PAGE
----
This article ran in my local paper yesterday.  The genealogy bug in me was fascinated by the story.  If you get a change to visit the paper’s website, there are photos of both sets of 5 generations.
Marin Independent Journal
San Rafael, California
Sunday, May 8, 2011
Page A1, column 2
Also available at www.marinij.com with photos

Terra Linda matriarch has five living generations in her family — again

Loretta Castillo still has the photograph that ran in Ohio’s Toledo Blade newspaper 71 years ago, showing her at age 19 with her infant daughter and her mother, grandmother and great-grandmother.
Nearly three years ago, Castillo’s great-granddaughter, Melissa McSweeney, gave birth to a baby girl — giving the 90-year-old Terra Linda resident the opportunity to boast for a second time that she’s part of a family with five living generations of women. The case is so rare that one geneticist estimated there may be at most two or three other examples in the United States.
“At first you don’t think anything about it,” said Darlene Belluomini, the daughter who appeared with Castillo in the Toledo photograph in 1940. “It’s kind of crazy.”
Now 71, Belluomini lives with her husband in Novato and has hung a placard outside her home with the slogan, “Family is Everything.”
She talks to Castillo on the phone every night and takes care of her 2-year-old great-granddaughter, Abby McSweeney, on Fridays while the toddler’s mother works. Several times a week, Belluomini’s 50-year-old daughter, Susan Belluomini — who lives in Petaluma with her 25-year-old daughter, Melissa, and granddaughter Abby — has lunch at her mom’s house while on break from her preschool job in Novato.
Castillo moved to California from Ohio in 1948 with her two children after a divorce; she had married at age 18. She went on to marry Fred Castillo, who has been her husband for 62 years, and have two more children.
Her daughter, Darlene, married young too, at age 19, and gave birth to Susan 10 months later, making Castillo a grandmother at 39. At the time, Castillo had a 1-year-old daughter and would take care of both children together.
Susan married at 20, and at age 25 gave birth to Melissa, who at age 23 gave birth to Abby.
“I have 12 grandchildren, nine great- and one great-great,” said Castillo, who worked as a waitress at the House of Prime Rib in San Francisco for 35 years. “In my family room, I got pictures galore. I can’t even use the fireplace.”
On Mother’s Day, about 30 family members will gather to visit and eat together at Susan’s house in Petaluma. The family is close and always gets together for holidays, Castillo said.
There is roughly a 1 in 10,000 probability of a family having five living generations in the United States, with most likely about a couple hundred examples nationwide, said Shripad Tuljapurkar, a Stanford University professor of population studies and biology.
But the probability that the phenomenon would occur twice in the same family is extraordinarily low, approximately 1 in 100 million, Tuljapurkar guessed, noting that he’s never heard of another such case.
“That’s really striking,” Tuljapurkar said. “I would be astounded to find even one (case) with this happening twice. This deserves to be known by more demographers.”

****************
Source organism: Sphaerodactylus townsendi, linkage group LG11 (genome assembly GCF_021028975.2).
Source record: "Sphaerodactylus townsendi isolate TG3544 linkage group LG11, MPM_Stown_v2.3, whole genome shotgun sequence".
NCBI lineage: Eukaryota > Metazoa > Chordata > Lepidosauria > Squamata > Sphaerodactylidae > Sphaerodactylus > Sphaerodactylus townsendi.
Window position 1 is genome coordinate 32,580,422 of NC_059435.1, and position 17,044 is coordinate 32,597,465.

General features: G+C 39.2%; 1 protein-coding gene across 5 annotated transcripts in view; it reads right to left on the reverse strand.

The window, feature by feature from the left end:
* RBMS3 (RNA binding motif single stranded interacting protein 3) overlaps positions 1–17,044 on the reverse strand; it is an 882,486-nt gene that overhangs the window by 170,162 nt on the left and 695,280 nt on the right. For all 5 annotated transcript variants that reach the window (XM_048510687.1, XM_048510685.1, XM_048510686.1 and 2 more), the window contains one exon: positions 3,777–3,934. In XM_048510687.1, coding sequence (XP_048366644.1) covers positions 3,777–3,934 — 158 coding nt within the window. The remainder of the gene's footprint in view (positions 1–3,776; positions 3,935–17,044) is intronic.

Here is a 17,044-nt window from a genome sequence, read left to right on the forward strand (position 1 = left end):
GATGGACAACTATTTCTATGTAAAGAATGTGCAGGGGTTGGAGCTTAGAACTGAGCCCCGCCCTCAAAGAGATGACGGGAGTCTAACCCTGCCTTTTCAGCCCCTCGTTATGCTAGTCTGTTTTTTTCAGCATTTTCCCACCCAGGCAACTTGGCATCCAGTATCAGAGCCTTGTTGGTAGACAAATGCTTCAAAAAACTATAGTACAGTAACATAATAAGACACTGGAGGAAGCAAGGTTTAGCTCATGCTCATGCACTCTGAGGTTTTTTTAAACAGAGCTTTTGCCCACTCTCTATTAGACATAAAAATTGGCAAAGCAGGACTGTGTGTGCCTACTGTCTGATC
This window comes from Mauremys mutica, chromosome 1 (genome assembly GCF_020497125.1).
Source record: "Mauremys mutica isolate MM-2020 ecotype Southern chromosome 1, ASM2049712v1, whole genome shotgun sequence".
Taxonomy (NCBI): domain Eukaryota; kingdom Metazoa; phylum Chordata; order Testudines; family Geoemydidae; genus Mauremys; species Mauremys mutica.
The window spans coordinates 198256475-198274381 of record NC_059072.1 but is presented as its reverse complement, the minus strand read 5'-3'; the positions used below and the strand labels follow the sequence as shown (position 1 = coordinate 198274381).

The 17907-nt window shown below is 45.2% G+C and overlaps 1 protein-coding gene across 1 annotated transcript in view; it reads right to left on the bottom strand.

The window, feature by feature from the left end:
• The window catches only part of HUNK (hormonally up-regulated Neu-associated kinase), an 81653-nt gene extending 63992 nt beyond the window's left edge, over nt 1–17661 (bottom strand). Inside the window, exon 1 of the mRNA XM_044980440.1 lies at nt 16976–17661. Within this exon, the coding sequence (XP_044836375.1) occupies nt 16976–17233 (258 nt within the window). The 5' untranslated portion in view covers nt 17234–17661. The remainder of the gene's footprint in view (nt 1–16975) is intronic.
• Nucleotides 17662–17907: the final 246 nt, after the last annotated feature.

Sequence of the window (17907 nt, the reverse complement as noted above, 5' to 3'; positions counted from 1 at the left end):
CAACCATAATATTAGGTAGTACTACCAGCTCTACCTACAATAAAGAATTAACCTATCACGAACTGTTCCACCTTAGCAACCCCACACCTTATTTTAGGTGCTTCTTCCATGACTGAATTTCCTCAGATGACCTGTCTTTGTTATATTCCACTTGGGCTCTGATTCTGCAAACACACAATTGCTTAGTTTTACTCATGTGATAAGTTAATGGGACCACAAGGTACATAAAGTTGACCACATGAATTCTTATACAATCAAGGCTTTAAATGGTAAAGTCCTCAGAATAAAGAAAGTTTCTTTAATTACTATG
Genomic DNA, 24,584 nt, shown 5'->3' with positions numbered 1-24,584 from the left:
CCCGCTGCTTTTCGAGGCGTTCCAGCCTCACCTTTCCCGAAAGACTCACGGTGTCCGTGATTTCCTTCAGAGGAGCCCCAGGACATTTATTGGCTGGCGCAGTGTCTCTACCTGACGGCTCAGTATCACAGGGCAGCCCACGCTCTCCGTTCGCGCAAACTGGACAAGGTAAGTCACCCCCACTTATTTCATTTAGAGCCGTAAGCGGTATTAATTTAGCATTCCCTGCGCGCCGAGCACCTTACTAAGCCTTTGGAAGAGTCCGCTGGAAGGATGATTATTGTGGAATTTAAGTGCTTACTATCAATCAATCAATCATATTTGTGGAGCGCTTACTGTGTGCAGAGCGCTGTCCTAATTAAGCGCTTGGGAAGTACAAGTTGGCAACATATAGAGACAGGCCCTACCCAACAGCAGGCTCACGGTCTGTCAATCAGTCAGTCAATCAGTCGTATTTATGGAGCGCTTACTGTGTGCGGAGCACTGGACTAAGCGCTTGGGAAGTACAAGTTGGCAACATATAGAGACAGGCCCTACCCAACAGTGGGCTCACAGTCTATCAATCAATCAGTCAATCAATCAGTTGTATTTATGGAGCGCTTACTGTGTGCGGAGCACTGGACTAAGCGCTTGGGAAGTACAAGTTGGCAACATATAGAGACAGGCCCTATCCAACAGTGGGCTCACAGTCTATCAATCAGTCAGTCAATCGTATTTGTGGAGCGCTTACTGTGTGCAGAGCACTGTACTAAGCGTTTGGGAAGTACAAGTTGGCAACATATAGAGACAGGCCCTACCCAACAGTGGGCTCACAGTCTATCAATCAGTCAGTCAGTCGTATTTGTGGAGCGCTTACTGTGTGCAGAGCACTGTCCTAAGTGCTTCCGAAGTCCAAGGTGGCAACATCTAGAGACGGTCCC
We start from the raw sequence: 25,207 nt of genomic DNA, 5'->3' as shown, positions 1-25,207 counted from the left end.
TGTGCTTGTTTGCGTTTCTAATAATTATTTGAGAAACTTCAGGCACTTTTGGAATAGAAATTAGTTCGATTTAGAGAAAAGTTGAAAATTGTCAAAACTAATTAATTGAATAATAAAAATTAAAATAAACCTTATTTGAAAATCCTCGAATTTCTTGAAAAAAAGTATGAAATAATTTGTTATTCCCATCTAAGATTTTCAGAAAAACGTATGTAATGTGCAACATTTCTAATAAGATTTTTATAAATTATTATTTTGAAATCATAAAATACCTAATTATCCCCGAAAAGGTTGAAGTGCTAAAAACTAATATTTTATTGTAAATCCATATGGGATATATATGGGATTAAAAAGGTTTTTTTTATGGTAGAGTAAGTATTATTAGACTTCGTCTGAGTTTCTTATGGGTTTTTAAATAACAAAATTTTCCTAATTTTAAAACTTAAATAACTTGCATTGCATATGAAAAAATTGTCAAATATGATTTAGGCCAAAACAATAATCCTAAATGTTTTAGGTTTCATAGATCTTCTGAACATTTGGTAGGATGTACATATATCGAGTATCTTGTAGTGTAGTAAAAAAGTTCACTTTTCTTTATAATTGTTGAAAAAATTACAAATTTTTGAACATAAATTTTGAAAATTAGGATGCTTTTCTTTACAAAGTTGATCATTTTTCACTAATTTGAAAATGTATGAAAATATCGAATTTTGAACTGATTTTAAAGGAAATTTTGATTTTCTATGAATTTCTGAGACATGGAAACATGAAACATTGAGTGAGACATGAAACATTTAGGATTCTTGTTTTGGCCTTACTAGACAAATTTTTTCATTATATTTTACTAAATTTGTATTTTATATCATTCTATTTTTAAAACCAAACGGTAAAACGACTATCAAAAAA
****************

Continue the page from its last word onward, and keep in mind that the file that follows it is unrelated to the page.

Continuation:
Kenneth Wachter, a professor of demographics and statistics at the University of California at Berkeley, also called the case “rare and extraordinary.”
“Back in that generation, people dying at 70 was relatively common,” Wachter said. “To get five generations back then (in 1940) seems very rare. … That’s strong enough to suggest that there could be favorable alleles of genes in that family.”
While many mothers give birth to their first child at roughly the same age as their mothers, a large number of women also rebel and take the opposite route, Wachter said.
“There’s a general tendency for these things, by which I mean early initiation of childbearing … to run in families, but it’s not as strong as you might think because of the rebels,” Wachter said. “To have that general tendency (for early childbearing) expressed so clearly in one family is rare.”
In the United States, the average age of first birth is about 25 for women, said Stewart Tolnay, a sociology professor at the University of Washington’s Seattle campus. To have even one instance of five living generations in a family, four generations of women needed to be fertile, have children young and survive to child-bearing age — and in the great- and great-great-grandmothers’ cases, live to advanced ages, he said. “Lots of stars need to line up for this to happen.”
The Castillo-Belluomini-McSweeney women agree that they’re fortunate.
“We’re lucky,” Melissa McSweeney said. “Most of my friends don’t even have their grandparents.”
“When I tell people I have grandparents still at my age, they’re in awe,” Susan Belluomini added. “We’re very lucky to have each other. … Life is tough. We’ve all had our little stepping stones. We always know that through the good times and all the bad, we’re all going to be there for each other.”
Castillo said she still remembers the day she posed for the newspaper photograph with her relatives in 1940. Her great-grandmother, a “full-blooded French” woman, was 88 that day and lived to be 92.
“I remember the words she said to me after we took the picture — she said, ‘Good luck with your bebe,” Castillo recalled, adding that’s she’s happy a picture of the new five generations will appear in the newspaper.
“I know my mother in heaven is going to be very pleased,” she said.

A Tribute to Great Mothers

Happy Mother’s Day!